The Senate has dropped its call for a year’s delay in implementing Gov. Jerry Brown’s plan for sweeping K-12 finance reform, making it likely a deal over Brown’s Local Control Funding Formula will be struck in the next few days, Senate President pro Tem Darrell Steinberg said Thursday.

Steinberg made the prediction during a public luncheon address in Sacramento with Mark Baldassare, president of the Public Policy Institute of California.

Taking an extra year to work out details on finance reform was one of the key differences with Brown in Senate Bill 69, the version of the funding formula that the Senate passed last week. Other key differences remain, however. The Senate version eliminates the concentration grant, the extra dollars for low-income students and English learners that Brown would provide districts in which targeted students constitute at least a majority of students. The Senate calls for using that money – about 4 percent of the formula – to raise the base per student funding for all students. The Senate also would preserve funding for career technical education – and not give districts flexibility to spend the money however they wanted.

The Assembly also passed its own variation of the LCFF, which too must be negotiated. Steinberg said he was confident the differences over school funding and other areas of the spending could be worked out by the June 15 statutory deadline for passing the state budget.

We need your help ...

Unlike many news outlets, EdSource does not secure its content behind a paywall. We believe that informing the largest possible audience about what is working in education — and what isn't — is far more important.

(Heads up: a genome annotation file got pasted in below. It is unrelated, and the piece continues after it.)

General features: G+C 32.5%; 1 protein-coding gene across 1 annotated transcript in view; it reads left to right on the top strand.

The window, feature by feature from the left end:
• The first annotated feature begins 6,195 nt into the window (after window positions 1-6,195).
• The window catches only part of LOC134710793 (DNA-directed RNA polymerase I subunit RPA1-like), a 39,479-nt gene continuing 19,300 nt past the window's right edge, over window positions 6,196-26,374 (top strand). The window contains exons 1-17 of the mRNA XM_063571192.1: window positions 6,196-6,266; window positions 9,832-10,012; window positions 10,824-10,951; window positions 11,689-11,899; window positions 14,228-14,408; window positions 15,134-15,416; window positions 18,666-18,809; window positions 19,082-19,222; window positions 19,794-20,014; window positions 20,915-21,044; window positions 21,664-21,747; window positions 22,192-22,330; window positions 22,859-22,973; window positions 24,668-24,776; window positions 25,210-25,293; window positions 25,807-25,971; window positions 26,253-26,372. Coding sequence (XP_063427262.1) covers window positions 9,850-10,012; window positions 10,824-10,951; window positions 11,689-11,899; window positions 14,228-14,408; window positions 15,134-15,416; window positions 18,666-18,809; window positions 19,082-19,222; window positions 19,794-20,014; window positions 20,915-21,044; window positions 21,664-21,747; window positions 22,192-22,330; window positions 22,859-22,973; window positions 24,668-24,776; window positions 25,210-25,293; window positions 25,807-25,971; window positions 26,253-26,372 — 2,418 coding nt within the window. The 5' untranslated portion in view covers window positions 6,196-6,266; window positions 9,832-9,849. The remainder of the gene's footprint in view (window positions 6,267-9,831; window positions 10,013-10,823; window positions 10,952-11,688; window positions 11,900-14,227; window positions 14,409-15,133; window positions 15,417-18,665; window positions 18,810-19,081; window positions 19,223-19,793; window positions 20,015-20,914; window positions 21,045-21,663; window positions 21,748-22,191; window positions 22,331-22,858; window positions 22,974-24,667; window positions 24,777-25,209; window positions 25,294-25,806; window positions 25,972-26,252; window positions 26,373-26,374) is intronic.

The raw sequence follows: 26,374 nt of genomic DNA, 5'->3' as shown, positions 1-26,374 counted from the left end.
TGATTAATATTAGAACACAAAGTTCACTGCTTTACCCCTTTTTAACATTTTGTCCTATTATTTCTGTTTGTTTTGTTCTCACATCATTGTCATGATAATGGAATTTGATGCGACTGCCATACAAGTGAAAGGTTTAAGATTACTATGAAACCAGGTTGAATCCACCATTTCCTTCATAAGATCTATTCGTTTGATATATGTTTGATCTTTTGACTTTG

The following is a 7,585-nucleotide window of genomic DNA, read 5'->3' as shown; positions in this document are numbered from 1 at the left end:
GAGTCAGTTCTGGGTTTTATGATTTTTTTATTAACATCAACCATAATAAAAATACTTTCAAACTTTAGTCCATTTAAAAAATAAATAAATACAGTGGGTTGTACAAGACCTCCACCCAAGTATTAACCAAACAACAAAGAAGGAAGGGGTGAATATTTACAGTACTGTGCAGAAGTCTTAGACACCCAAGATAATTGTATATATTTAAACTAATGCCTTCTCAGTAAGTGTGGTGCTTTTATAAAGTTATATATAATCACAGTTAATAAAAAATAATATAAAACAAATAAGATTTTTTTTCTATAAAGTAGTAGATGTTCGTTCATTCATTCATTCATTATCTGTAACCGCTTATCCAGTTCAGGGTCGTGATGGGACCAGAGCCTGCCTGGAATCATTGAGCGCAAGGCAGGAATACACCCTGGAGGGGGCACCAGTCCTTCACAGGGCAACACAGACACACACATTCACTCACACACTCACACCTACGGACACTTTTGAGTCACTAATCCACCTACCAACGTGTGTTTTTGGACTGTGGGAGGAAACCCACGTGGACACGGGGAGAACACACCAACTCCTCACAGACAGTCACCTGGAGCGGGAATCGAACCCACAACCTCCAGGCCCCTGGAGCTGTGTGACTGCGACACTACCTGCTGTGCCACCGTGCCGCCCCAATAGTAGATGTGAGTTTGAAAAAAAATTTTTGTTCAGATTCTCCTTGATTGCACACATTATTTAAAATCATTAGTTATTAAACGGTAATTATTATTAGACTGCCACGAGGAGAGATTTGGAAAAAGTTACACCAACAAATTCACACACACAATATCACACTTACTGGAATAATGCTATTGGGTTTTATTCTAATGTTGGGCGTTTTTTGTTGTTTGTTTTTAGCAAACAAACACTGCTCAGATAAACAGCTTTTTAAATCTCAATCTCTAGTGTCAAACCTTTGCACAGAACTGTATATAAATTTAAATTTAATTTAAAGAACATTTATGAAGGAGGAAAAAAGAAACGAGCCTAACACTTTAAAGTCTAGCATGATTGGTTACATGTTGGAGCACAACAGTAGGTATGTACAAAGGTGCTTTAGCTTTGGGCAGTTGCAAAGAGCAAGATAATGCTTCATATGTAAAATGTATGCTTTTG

Once a year, however, we ask our readers to contribute as generously as they can so that we can do justice to reporting on a topic as vast and complex as California's education system — from early education to postsecondary success.

Thanks to support from several philanthropic foundations, EdSource is participating in NewsMatch. As a result, your tax-deductible gift to EdSource will be worth three times as much to us — and allow us to do more hard hitting, high-impact reporting that makes a difference. Don’t wait. Please make a contribution now.

Share Article

Comments

Leave a Comment

Your email address will not be published. Required fields are marked * *

Comments Policy

We welcome your comments. All comments are moderated for civility, relevance and other considerations. Click here for EdSource's Comments Policy.